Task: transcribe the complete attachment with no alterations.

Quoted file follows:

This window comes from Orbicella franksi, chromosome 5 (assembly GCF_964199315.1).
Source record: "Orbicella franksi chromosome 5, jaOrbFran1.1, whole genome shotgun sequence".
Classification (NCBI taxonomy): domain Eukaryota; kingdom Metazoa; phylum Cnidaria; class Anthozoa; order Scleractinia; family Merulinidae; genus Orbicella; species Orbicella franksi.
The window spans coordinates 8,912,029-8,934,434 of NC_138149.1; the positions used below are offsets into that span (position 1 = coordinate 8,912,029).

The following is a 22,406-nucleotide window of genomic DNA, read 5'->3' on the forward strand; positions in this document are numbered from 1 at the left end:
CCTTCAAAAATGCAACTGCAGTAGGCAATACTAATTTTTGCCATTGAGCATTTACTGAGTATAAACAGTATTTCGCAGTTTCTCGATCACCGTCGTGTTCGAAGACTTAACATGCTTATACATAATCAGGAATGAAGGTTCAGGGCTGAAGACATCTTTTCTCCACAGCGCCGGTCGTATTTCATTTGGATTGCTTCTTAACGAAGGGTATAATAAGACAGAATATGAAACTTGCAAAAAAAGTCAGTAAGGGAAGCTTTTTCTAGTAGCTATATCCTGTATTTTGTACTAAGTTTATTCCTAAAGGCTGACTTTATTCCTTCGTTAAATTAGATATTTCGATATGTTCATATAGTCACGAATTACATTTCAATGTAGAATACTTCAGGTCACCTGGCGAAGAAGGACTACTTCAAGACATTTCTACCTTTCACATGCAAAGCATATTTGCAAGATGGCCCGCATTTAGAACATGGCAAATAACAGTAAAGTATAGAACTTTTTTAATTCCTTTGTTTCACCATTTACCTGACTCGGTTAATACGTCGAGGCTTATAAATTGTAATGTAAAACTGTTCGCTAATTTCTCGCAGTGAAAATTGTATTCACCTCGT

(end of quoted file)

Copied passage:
This window comes from Orbicella franksi, chromosome 5 (assembly GCF_964199315.1).
Source record: "Orbicella franksi chromosome 5, jaOrbFran1.1, whole genome shotgun sequence".
Classification (NCBI taxonomy): domain Eukaryota; kingdom Metazoa; phylum Cnidaria; class Anthozoa; order Scleractinia; family Merulinidae; genus Orbicella; species Orbicella franksi.
The window spans coordinates 8,912,029-8,934,434 of NC_138149.1; the positions used below are offsets into that span (position 1 = coordinate 8,912,029).

The following is a 22,406-nucleotide window of genomic DNA, read 5'->3' on the forward strand; positions in this document are numbered from 1 at the left end:
CCTTCAAAAATGCAACTGCAGTAGGCAATACTAATTTTTGCCATTGAGCATTTACTGAGTATAAACAGTATTTCGCAGTTTCTCGATCACCGTCGTGTTCGAAGACTTAACATGCTTATACATAATCAGGAATGAAGGTTCAGGGCTGAAGACATCTTTTCTCCACAGCGCCGGTCGTATTTCATTTGGATTGCTTCTTAACGAAGGGTATAATAAGACAGAATATGAAACTTGCAAAAAAAGTCAGTAAGGGAAGCTTTTTCTAGTAGCTATATCCTGTATTTTGTACTAAGTTTATTCCTAAAGGCTGACTTTATTCCTTCGTTAAATTAGATATTTCGATATGTTCATATAGTCACGAATTACATTTCAATGTAGAATACTTCAGGTCACCTGGCGAAGAAGGACTACTTCAAGACATTTCTACCTTTCACATGCAAAGCATATTTGCAAGATGGCCCGCATTTAGAACATGGCAAATAACAGTAAAGTATAGAACTTTTTTAATTCCTTTGTTTCACCATTTACCTGACTCGGTTAATACGTCGAGGCTTATAAATTGTAATGTAAAACTGTTCGCTAATTTCTCGCAGTGAAAATTGTATTCACCTCGT